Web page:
Closet Drama

A closet drama is a play that is not intended to be performed onstage, but read by a solitary reader or, sometimes, out loud in a small group. A related form, the "closet screenplay," developed during the 20th century.

Read more about Closet Drama:  Form, History

Other articles related to "closet drama, drama, closet, closet dramas, dramas":

Closet Drama - History
... Some of the drama of the Middle Ages was of the closet-drama type, such as the drama of Hroswitha of Gandersheim, or dialectical works such as The Debate of Body and Soul or the Interludium de Clerico et Puella ... William Alexander, and Mary Sidney wrote closet dramas in the age of Shakespeare and Jonson ... Thomas Killigrew is an example of a stage playwright who turned to closet drama when his plays could no longer be produced he was in exile from England during the English Civil War ...
Verse Drama And Dramatic Verse - Closet Drama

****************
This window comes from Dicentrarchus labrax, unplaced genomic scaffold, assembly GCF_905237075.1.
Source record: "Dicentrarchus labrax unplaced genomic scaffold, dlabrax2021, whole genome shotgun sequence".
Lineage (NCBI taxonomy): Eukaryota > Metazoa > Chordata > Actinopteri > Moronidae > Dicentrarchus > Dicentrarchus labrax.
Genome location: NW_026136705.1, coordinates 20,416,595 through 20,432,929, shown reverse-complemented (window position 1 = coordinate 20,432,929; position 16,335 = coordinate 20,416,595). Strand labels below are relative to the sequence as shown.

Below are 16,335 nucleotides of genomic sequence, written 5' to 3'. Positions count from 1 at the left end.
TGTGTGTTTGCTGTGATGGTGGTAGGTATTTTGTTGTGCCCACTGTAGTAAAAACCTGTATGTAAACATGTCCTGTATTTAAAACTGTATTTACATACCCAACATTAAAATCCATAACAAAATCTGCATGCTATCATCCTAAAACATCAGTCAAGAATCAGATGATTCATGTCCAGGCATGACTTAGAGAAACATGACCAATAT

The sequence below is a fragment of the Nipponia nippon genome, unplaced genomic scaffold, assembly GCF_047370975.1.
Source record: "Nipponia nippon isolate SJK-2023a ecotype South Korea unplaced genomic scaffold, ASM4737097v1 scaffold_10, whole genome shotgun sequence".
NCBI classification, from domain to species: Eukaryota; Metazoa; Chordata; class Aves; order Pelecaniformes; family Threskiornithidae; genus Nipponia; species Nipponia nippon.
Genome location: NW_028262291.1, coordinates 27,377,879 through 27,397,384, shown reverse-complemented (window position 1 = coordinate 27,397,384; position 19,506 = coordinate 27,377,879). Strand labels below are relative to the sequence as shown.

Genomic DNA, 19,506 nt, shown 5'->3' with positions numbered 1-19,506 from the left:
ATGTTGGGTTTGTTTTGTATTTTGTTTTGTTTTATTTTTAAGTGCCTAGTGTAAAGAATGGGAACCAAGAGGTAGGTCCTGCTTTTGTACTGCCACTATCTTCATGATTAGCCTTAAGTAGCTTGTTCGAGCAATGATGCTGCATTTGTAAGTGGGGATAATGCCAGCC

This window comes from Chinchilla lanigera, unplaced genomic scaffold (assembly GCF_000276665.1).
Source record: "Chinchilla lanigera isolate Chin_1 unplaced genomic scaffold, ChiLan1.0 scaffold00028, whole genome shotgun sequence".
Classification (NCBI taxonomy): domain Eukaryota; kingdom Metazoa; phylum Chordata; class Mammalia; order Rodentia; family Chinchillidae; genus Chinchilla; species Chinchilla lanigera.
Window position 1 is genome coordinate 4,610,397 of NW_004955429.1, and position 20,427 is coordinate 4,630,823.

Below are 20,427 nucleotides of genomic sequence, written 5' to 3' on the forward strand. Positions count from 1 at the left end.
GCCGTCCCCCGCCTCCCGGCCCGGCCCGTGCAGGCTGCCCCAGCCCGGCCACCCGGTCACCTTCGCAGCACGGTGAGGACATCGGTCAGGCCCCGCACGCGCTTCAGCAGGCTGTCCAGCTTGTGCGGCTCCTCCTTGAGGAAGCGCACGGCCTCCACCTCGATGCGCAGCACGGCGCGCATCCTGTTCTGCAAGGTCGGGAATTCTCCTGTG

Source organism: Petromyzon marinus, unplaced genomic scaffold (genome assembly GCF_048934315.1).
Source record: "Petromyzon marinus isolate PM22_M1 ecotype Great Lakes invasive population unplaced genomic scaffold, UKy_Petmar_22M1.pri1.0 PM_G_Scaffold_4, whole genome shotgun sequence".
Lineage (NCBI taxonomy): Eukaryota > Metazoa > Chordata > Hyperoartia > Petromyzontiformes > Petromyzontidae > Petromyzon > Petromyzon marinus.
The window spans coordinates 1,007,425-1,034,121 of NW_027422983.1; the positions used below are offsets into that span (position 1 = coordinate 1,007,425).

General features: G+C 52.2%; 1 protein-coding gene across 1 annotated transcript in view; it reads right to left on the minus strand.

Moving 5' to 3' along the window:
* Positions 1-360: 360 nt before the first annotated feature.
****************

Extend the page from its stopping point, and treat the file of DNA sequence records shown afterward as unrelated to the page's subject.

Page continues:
... An important trend from around 1800 was the closet drama a verse drama intended to be read from the page, rather than performed ... a host of lesser figures, devoted much time to the closet drama, in a signal that the verse tragedy was already in a state of obsolescence ... of the eighteenth century could write so-so poetic dramas, the public taste for new examples was already moving away by the start of the nineteenth century, and ...
Closet Screenplay - Critical Interest
... refers to James Baldwin's One Day When I Was Lost as a "closet screenplay." The screenplay was written for a project to produce a movie, but the project suffered ... in his article "Production's 'dubious advantage' Lesescenarios, closet drama, and the (screen)writer's riposte," Quimby Melton outlines the history of the Lesescenario form, situates the genre in ...

Famous quotes containing the words drama and/or closet:

    The popular definition of tragedy is heavy drama in which everyone is killed in the last act, comedy being light drama in which everyone is married in the last act.
    George Bernard Shaw (1856–1950)

    I am not of the opinion generally entertained in this country [England], that man lives by Greek and Latin alone; that is, by knowing a great many words of two dead languages, which nobody living knows perfectly, and which are of no use in the common intercourse of life. Useful knowledge, in my opinion, consists of modern languages, history, and geography; some Latin may be thrown into the bargain, in compliance with custom, and for closet amusement.
    Philip Dormer Stanhope, 4th Earl Chesterfield (1694–1773)